Basra Offensive Was ‘Turning Point’ for Iraq, General Says
By Gerry J. Gilmore
American Forces Press Service
WASHINGTON, April 1, 2009 Last spring’s Iraqi-planned and Iraqi-led military campaign that successfully subdued insurgents in and around Iraq’s southern city of Basra was a turning point in the conflict, a senior U.S. officer posted in Iraq said today.
When Iraqi Prime Minister Nouri al-Maliki decided in March 2008 to attack insurgents and criminals lodged in Basra, Multinational Corps Iraq “had its first opportunity to gain the initiative in the south,” Army Lt. Gen. Lloyd J. Austin III told reporters at a Baghdad news conference.
“We didn’t hesitate in partnering with the Iraqi security forces,” Austin, commander of Multinational Corps Iraq, recalled. “And while it was an Iraqi-conceived and an Iraqi-planned operation, we took the opportunity to provide our combat enablers through our military transition teams with the Iraqi units.”
Maliki ordered the rapid deployment of thousands of Iraqi security forces to Basra to confront illegal militias and criminal elements said to be operating there. The U.S. military provided logistics, air and other support to the Iraqi campaign. After intense combat against the Iraqi forces, most of the insurgents in Basra eventually decided to opt out of further fighting.
Austin cited three reasons why the Basra operation “was a decisive point” for the future of all Iraq:
-- It was the first large-scale deployment of the Iraqi army by order of the prime minister;
-- It was a clear signal to all extremists and criminals, whether Sunni or Shiia, that they don’t have a future in Iraq; and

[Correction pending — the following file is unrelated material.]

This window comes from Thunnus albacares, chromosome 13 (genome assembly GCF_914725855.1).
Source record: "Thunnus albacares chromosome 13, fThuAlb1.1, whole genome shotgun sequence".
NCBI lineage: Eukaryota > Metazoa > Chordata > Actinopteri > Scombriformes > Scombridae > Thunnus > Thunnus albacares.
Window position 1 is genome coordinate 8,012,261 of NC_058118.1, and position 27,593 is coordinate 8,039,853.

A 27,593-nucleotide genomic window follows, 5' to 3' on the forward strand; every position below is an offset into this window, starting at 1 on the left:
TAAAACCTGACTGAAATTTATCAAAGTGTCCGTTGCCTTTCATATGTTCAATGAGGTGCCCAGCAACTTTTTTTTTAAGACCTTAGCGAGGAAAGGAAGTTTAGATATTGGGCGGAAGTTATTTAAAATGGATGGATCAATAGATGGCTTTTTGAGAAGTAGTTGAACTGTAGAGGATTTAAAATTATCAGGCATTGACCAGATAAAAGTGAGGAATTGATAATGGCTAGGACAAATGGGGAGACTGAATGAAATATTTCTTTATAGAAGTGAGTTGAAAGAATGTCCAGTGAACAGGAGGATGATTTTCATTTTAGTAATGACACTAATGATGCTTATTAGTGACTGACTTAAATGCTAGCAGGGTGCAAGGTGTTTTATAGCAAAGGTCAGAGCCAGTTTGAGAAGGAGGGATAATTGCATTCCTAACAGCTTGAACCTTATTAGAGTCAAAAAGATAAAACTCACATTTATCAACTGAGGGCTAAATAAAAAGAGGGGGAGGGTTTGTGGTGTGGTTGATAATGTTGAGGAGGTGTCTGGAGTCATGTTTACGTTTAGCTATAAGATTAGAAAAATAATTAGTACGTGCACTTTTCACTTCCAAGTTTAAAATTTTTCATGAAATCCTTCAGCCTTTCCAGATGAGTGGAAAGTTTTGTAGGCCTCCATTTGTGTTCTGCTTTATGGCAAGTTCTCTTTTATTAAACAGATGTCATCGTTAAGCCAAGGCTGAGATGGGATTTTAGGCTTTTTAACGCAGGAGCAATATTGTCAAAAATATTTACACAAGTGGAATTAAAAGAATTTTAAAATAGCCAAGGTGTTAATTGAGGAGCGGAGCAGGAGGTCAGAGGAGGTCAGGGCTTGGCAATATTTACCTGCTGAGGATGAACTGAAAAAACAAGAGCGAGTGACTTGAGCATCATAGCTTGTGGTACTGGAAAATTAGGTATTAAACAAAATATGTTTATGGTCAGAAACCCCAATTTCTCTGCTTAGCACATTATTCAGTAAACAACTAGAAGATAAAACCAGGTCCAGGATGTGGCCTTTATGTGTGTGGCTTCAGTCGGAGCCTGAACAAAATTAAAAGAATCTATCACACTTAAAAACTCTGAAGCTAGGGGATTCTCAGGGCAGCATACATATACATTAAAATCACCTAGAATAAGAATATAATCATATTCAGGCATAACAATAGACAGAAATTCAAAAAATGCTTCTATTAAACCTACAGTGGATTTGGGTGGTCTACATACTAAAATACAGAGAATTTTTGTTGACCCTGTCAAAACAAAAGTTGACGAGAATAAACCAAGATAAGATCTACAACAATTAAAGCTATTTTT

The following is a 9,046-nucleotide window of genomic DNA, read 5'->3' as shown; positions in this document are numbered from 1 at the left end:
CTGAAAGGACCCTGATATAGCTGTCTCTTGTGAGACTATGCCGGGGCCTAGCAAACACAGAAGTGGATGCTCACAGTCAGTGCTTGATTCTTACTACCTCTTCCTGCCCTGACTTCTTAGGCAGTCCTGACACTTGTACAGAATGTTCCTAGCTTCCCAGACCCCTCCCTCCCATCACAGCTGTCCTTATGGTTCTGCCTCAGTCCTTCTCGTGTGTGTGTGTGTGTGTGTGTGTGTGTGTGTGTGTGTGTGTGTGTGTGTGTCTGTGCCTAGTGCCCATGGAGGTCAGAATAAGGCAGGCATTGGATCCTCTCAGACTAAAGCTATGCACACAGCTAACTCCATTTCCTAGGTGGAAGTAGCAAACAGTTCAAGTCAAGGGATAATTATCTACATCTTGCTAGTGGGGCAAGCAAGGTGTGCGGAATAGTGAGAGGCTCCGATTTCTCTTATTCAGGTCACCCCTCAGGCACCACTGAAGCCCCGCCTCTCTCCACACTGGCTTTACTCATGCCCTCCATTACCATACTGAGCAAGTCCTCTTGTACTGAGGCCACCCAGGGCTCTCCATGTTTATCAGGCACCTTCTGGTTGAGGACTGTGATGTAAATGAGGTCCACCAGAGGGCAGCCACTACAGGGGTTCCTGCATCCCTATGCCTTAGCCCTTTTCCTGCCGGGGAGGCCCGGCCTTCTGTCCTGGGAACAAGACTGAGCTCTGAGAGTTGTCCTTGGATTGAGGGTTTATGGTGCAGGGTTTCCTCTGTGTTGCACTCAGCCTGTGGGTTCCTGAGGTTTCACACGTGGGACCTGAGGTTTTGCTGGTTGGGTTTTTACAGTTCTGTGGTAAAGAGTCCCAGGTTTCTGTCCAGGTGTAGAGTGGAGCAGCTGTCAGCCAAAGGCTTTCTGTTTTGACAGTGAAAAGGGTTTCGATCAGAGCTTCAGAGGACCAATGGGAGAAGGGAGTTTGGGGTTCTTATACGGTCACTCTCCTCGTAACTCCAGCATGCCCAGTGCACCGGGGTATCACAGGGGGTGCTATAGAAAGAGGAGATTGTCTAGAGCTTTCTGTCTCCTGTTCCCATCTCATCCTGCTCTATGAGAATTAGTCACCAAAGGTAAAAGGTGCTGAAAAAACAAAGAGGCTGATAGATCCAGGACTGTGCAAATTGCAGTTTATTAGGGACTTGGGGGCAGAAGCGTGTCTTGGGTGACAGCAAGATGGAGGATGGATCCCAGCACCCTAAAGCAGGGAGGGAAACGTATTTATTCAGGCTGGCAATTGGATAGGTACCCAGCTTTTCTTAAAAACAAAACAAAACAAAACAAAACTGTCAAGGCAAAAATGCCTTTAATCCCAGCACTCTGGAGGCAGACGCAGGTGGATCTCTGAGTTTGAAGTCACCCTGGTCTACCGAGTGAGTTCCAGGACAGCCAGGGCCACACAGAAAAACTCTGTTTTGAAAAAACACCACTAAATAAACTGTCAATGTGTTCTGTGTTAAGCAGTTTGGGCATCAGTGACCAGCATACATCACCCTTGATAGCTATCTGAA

-- The Iraqi government demonstrated that it is a government for all Iraqis.
If the Basra offensive had failed, Austin said, it would have led to a chain of events that “would have unraveled” the hard-fought gains made against insurgents in Iraq. Instead, the Iraqi military victory in Basra “became a real turning point for the country and for the Iraqi security forces,” he said.
Today, things are looking up in Basra, Austin said, noting that violence there is at a six-year low. The local economy, he added, is improving, while the nearby port of Umm Qasr is enjoying revived business.
“And this progress is all possible by the defeat of the criminals and extremists that once dominated the south” of Iraq, Austin said.
U.S. forces involved in operations in Iraq’s Jazeera Desert, which borders Syria, and in and around the city of Mosul in northern Iraq achieved “some absolutely remarkable impacts” on al-Qaida and other extremist networks, the general said. These actions “resulted in a steep reduction of high-profile attacks against the people of Mosul and in Baghdad,” he said, and each foreign fighter removed from the scene likely prevented a terrorist suicide attack.
It was clear in 2008, Austin said, that long-term security in Iraq hinges on the capabilities of the Iraqi security forces. “We also knew that was important for us to further develop our partnership with the Iraqi security forces,” he added.
Meanwhile, Iraqi security forces increasingly are taking on more responsibility, Austin said, as U.S. forces in Iraq have been reduced by 25 percent over the past year or so. And despite a smaller U.S. force structure, he added, security in Iraq “has continued to improve.”
“And that is because of our strong partnership” with the Iraqi security forces, he said.
The 18th Airborne Corps’ headquarters unit from Fort Bragg, N.C., has served as the headquarters for Multinational Corps Iraq for 14 months, Austin said. He and his troops are slated to return to Fort Bragg in a few weeks. The 700-member 18th Airborne Corps contingent will be replaced by the 1st Corps headquarters element based at Fort Lewis, Wash.